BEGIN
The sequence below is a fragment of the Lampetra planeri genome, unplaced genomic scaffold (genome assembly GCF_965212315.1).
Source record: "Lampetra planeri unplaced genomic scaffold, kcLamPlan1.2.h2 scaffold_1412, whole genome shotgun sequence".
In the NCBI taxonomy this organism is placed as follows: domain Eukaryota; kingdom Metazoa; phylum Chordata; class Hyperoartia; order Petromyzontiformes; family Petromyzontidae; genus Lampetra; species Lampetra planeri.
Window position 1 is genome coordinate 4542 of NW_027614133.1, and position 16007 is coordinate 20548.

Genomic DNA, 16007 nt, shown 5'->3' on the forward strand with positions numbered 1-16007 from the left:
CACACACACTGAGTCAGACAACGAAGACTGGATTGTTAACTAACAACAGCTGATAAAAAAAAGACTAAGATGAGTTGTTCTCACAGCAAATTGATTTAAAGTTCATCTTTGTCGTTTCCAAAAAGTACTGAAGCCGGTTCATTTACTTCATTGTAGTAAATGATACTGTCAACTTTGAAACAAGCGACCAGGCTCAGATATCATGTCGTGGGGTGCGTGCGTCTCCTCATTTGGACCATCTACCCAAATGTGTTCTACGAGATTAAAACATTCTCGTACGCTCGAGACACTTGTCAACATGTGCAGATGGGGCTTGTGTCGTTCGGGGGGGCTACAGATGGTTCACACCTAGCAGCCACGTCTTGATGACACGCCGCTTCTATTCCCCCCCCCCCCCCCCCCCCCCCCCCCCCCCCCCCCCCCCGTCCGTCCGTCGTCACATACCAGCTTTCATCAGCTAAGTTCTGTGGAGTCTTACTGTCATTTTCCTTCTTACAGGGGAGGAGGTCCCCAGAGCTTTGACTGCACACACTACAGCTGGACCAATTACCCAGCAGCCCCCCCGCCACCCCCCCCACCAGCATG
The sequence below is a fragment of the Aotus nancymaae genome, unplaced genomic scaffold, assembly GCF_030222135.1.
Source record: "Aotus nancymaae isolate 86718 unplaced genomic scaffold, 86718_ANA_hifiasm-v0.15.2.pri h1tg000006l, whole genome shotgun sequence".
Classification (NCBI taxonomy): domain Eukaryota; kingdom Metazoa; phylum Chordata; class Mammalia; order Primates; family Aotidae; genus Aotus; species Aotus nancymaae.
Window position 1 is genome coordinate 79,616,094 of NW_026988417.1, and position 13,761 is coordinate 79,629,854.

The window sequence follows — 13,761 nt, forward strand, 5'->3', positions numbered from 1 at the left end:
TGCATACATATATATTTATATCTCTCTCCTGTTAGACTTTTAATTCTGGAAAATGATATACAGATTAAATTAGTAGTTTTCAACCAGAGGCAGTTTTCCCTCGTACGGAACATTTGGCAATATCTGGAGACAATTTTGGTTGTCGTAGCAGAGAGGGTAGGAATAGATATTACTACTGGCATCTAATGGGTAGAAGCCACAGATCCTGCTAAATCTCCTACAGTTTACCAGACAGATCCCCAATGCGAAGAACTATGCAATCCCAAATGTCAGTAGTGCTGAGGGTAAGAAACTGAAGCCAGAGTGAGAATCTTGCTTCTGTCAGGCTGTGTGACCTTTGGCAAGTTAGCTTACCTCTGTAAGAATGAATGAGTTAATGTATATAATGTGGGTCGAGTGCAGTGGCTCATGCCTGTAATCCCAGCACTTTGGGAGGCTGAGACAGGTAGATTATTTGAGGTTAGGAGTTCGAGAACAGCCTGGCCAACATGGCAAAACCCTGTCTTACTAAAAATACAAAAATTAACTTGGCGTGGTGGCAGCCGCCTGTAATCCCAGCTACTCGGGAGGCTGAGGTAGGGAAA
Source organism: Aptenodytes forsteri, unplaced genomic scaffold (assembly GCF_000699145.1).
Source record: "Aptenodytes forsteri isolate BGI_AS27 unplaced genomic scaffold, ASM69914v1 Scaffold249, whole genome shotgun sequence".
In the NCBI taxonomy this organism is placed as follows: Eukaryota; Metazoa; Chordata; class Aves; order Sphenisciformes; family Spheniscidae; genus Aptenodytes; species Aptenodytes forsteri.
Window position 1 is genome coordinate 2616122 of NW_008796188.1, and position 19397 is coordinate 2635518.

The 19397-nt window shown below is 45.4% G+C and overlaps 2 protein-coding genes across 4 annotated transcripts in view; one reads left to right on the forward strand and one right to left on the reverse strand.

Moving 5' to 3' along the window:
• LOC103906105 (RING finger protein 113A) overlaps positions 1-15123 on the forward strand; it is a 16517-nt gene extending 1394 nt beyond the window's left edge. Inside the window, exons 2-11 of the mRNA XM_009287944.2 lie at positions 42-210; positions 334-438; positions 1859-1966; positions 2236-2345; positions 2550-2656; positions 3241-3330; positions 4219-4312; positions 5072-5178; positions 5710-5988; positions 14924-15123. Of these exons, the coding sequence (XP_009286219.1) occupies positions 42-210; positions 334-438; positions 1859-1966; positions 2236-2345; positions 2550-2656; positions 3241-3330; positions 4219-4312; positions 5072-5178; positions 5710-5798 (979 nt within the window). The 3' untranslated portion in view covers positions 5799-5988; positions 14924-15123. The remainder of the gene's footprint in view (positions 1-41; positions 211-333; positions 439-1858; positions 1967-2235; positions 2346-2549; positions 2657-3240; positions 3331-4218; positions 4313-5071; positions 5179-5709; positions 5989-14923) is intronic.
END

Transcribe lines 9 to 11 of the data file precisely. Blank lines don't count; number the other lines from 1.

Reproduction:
Classification (NCBI taxonomy): domain Eukaryota; kingdom Metazoa; phylum Chordata; class Mammalia; order Primates; family Aotidae; genus Aotus; species Aotus nancymaae.
Window position 1 is genome coordinate 79,616,094 of NW_026988417.1, and position 13,761 is coordinate 79,629,854.

The window sequence follows — 13,761 nt, forward strand, 5'->3', positions numbered from 1 at the left end: